## Extra Credit

• Implement a classifier other than Nearest-neighbor and 5-nearest neighbors. Implement three variations on your selected classifier, for raw, cepstral, and MFCC features. For example, try implementing diagonal-covariance and full-covariance Gaussian classifiers: for each person or word, store the mean cepstral vector, the diagonal covariance matrix, and the full covariance matrix. Then classify each test token according to the Gaussian that gives it the highest likelihood.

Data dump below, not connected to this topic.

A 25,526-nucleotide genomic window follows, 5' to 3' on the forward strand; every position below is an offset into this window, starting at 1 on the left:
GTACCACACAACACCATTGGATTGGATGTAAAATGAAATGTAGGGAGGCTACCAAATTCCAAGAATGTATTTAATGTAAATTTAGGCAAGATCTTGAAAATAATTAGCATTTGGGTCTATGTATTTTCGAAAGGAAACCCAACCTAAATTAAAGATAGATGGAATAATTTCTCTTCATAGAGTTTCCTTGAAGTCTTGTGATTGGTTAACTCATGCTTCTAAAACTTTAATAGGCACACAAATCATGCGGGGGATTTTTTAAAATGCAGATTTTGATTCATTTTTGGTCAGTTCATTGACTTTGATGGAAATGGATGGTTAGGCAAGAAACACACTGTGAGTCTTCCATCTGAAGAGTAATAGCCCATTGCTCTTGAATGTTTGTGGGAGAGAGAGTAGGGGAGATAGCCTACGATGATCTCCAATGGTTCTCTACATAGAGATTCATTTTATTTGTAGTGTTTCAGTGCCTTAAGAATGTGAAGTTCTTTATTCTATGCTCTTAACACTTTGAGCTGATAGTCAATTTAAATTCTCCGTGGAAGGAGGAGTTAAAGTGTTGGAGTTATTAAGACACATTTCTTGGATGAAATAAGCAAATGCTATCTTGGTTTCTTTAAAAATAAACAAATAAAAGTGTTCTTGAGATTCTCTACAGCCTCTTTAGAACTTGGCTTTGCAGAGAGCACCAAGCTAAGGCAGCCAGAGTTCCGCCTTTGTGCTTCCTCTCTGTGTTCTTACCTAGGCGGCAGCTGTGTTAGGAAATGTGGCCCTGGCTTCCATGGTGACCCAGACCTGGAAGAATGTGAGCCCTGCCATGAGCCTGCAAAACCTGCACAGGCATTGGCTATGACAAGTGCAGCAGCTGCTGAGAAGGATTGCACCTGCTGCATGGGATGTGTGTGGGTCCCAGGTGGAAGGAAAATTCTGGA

• Create a visualization of your best classifier (best feature set, best classifier type, and best classification task, either person or word), in the first four principal component dimensions. Find the first four PCA. Create a grid in each of the first four PCA dimensions, with 81 grid-points per dimension: [mu-2*sd, mu-1.95*sd,...,mu+2*sd], where mu and sd are the mean and standard deviation of the principal component dimension (if you use your code from lab 2, these should always be mu=0, sd=sqrt(lambda)). Create figures showing all of the six planes that can be created from these four PCA: v1 versus v2, v1 versus v3, ..., v3 versus v4. Notice that each of the six planes is characterized by 6561 points (81x81). Find out which reference class each of these 6561 points is classified into. Plot each reference class with a different colored point (maybe c+rxgob^), thus creating six different figures showing the six different sub-planes of your vector space.